ON another list someone was complaining about the expense nad bother of 
upgrading to the latest Photoshop, including licenses etc. I suggested Gimp 
as a no cost/no fuss alternative for students. I received a long reply, much 
of which I am not technically competent to answer. I have never used 
Photoshop. Anyone else care to take a crack at one or more issues raised?
> I've checked out GIMP before.
> I was going to try to run it again to see if this comment held any
> water:
> > There may be a feature or two that are unique to Photoshop but I'll
> > bet you
> > can live without them.
> …but X11 choked on my 34 activated fonts. From what I recall of
> version 2.1.x, it (and I) suffered from its aggravating GUI and
> inconsistent tools, and a general lack of features. That being said,
> if friends and family members are pining for some way to scan and
> modify old photos, I install GIMP for them and show them how to do it.
> GIMP works for casual use. I don't see it fitting into a professional
> workflow mainly because of the utter awkwardness of the GUI. Maybe if
> you're used to the Gnome UI standards or have the mindset of a
> programmer, it's less awkward. But that's another story. These are
> first year students I'm talking about here. They can barely get the
> OSX dock straight, let alone browsing for files in the GIMPs browser,
> which reveals the BSD underbelly of OSX, hidden folders and all.
> Update: I gave X11 some time (10 minutes on my hermetically
> maintained dual 1.25 G4 with 2 gigs of ram) and it finally loaded
> GIMP and also GIMPshop. While it seems that the feature sets have
> expanded quite a bit, there are still things that I use regularly in
> Photoshop missing. Here's a list.
> Adjustment layers: non-destructive editing. It can save you whole
> minutes if not dozens of them.
> CMYK Support: Come on!
> Wacom support- I'm sure you can get it working in linux, but we're
> not switching.
> Semi-automated extraction- a real time saver.
> Live filter previews- what's the point without them?
> Color profiles (again, come on- how is importing an image into
> Scribus just to apply a color profile a productive workflow?)
> Limited output options (a.k.a. mostly useless file types)
> Vanishing Point (it's actually useful)
> No typeface previews
> I could go on and on but I feel that I'm wasting breath, so to speak.
> Yeah, you can do a lot in the GIMP but it's just not enough. Beyond
> its limitations, it's difficult to use, doesn't play well with
> others, and would probably curl up in a ball and die if it tried to
> interact with our scanners on the intel machines. Photoshop saves
> time which saves money in the long run, and thus the software pays
> for itself. I'm not trying to say that GIMP isn't a great solution
> for Do-It-Yourselfers or Very-Small-Businesses, but if you're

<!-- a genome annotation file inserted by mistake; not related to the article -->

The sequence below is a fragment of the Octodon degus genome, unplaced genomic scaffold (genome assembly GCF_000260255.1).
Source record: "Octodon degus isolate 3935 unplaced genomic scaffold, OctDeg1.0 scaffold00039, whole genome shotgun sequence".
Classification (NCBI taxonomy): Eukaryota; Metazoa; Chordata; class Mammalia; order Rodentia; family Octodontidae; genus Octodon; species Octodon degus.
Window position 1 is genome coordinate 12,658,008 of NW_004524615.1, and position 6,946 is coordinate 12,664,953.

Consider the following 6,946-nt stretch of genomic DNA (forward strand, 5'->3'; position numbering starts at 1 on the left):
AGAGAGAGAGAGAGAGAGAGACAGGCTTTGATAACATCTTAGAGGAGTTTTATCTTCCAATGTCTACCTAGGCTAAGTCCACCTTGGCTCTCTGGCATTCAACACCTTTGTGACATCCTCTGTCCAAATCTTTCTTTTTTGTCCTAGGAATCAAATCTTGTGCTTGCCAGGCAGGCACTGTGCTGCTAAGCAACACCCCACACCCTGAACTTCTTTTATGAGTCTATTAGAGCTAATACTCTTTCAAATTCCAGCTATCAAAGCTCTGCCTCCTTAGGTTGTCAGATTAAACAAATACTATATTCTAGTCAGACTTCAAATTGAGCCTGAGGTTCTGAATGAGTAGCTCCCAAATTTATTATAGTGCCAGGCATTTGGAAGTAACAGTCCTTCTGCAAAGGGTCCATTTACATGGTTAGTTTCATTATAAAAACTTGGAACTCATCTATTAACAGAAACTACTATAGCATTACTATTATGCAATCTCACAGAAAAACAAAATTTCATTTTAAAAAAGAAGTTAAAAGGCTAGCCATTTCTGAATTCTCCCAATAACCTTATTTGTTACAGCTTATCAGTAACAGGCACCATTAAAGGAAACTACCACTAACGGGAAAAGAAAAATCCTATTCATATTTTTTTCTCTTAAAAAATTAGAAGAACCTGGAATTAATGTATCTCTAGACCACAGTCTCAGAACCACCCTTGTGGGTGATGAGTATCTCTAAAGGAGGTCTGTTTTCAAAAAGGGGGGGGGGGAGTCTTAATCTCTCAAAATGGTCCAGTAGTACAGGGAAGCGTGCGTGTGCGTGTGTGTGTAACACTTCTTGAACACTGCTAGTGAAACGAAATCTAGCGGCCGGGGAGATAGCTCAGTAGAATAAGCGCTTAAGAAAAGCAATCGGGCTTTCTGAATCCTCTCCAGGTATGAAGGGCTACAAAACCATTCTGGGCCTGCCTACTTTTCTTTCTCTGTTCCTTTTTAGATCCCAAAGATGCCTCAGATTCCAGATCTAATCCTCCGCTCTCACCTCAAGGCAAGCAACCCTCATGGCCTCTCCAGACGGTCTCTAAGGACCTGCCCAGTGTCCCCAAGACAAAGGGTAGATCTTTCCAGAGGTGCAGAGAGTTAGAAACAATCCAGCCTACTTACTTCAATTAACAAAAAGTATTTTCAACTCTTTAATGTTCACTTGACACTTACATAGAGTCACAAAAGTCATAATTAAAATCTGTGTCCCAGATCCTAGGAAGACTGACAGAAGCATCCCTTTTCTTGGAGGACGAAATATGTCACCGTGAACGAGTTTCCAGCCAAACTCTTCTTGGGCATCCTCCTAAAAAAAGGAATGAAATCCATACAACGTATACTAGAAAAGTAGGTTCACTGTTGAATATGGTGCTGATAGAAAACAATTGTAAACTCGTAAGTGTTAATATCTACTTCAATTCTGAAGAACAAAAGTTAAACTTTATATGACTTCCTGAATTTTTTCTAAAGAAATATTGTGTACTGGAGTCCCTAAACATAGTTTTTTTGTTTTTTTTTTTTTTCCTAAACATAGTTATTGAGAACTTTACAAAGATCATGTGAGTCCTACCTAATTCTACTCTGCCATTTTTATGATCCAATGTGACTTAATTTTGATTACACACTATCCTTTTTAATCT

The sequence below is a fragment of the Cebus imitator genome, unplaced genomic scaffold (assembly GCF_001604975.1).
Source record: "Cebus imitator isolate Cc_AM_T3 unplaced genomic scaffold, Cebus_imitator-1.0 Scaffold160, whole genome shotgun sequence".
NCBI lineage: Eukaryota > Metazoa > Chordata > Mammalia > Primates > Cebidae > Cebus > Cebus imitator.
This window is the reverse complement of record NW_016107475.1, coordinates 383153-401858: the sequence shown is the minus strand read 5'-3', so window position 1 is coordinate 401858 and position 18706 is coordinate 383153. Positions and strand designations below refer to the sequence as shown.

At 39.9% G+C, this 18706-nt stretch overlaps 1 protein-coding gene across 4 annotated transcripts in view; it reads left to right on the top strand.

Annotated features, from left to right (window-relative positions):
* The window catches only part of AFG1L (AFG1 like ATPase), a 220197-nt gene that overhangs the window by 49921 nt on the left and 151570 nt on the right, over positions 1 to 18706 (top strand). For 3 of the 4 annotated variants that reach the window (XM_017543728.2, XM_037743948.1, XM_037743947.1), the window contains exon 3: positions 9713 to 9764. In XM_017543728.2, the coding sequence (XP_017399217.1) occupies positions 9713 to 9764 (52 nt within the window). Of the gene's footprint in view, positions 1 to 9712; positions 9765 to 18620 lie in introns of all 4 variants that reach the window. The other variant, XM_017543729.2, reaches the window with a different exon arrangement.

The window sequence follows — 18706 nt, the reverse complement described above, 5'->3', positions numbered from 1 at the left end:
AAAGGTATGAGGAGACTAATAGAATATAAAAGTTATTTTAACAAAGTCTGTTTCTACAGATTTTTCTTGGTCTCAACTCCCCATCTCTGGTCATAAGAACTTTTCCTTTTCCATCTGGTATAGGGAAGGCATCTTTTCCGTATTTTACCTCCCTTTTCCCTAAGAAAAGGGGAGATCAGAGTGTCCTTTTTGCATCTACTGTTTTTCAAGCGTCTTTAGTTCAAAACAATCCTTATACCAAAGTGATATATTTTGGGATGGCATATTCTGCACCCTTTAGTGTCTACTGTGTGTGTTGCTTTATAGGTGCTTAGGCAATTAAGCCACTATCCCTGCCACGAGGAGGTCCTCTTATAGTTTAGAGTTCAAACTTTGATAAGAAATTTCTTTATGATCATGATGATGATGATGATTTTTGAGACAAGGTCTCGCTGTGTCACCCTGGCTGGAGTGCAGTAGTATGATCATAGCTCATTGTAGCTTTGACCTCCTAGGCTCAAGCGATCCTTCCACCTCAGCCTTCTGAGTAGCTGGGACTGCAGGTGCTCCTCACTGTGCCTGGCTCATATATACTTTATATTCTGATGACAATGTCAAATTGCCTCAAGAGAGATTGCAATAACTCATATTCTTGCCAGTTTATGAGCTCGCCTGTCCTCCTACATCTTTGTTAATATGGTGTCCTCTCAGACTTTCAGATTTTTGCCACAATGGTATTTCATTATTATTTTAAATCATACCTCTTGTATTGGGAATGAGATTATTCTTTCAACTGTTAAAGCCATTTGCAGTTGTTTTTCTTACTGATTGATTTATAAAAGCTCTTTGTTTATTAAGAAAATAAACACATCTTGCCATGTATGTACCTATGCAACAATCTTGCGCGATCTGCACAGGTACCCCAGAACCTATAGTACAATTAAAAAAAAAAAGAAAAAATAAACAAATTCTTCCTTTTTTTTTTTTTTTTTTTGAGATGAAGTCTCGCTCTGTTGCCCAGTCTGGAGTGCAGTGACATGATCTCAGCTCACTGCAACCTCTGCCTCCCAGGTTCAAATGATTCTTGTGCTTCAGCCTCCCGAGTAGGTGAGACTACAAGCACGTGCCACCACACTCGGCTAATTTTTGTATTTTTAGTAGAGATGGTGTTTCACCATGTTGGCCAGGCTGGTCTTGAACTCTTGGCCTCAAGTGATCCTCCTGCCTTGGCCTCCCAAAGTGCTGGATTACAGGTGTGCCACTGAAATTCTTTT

> teaching students, there's a certain responsibility to focus on
> industry demands. I had a hard enough time getting them (the faculty)
> to give up Extensis Suitcase for Font Explorer X.
> -Matt
(My first response follows)

Interesting response. Let me answer those objections that I can.
1. Load time:  On a modest Linux system and using the stable verson 2.2.13 
load time 10 seconds.  Modest means a 768MHZ CPU and 512 MB ram.

2. Activated fonts. I estimate about 50 X11 fonts on my system. I got tired 
counting them onscreen. 

3. Scanner: I use an Intel machine and activating the scanner means copying 
the xsane  program to the Gimp plugins directory. Then on next reboot it 
shows up automatically on the Acquire menu. I scan all the time. 

4. GUI: I use KDE. Gimp adapts nicely to that. KDE resembles MSWin. I set my 
teeniebopper granchild down on my computer and she was able to use Mozilla 
which she had never seen before and Kword which she had never seen before and 
the KDE interface itself which she had never seen before without any 
instruction after I showed her where to access the programs on the menu. The 
dreadfulness of GUI shock is IMO much overrated.  I can go back and forth 
between KDE, Win 2000 and Win 98 without difficulty, though of course I 
prefer KDE.   

5. CMYK support. In fact what you see on any screen is RGB. The latest 
unstable Gimp will convert an image by reducing its gamut to one resembling 
CMYK.  You can even get cmyk separations. But for print work it is probably 
smart to do final checking in Scribus which does the whole CMYK bit, ICC 
profiles for monitor and printing etc.  Now I would much prefer a Gimp that 
worked natively in CMYK.  I have been pounding the drums for that for years.
John Culleton
Able Indexing and Typesetting
Precision typesetting (tm) at reasonable cost.
Satisfaction guaranteed. 

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